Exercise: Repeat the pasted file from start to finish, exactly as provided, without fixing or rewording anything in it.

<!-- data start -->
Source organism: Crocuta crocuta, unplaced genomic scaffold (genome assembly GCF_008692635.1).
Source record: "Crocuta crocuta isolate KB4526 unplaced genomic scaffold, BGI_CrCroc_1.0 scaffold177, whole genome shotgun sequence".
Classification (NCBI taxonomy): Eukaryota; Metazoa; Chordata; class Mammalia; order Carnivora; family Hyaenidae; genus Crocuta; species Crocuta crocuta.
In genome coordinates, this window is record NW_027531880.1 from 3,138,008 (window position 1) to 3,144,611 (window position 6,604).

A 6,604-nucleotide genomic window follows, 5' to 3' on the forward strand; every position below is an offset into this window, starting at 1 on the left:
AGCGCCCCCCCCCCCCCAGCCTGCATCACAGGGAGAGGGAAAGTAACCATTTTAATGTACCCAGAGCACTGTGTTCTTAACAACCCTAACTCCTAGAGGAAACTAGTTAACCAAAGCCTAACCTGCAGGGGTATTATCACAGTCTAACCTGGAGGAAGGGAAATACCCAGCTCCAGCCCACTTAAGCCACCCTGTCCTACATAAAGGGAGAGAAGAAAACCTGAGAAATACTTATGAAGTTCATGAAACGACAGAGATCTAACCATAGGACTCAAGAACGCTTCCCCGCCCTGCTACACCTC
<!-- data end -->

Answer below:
Source organism: Crocuta crocuta, unplaced genomic scaffold (genome assembly GCF_008692635.1).
Source record: "Crocuta crocuta isolate KB4526 unplaced genomic scaffold, BGI_CrCroc_1.0 scaffold177, whole genome shotgun sequence".
Classification (NCBI taxonomy): Eukaryota; Metazoa; Chordata; class Mammalia; order Carnivora; family Hyaenidae; genus Crocuta; species Crocuta crocuta.
In genome coordinates, this window is record NW_027531880.1 from 3,138,008 (window position 1) to 3,144,611 (window position 6,604).

A 6,604-nucleotide genomic window follows, 5' to 3' on the forward strand; every position below is an offset into this window, starting at 1 on the left:
AGCGCCCCCCCCCCCCCAGCCTGCATCACAGGGAGAGGGAAAGTAACCATTTTAATGTACCCAGAGCACTGTGTTCTTAACAACCCTAACTCCTAGAGGAAACTAGTTAACCAAAGCCTAACCTGCAGGGGTATTATCACAGTCTAACCTGGAGGAAGGGAAATACCCAGCTCCAGCCCACTTAAGCCACCCTGTCCTACATAAAGGGAGAGAAGAAAACCTGAGAAATACTTATGAAGTTCATGAAACGACAGAGATCTAACCATAGGACTCAAGAACGCTTCCCCGCCCTGCTACACCTC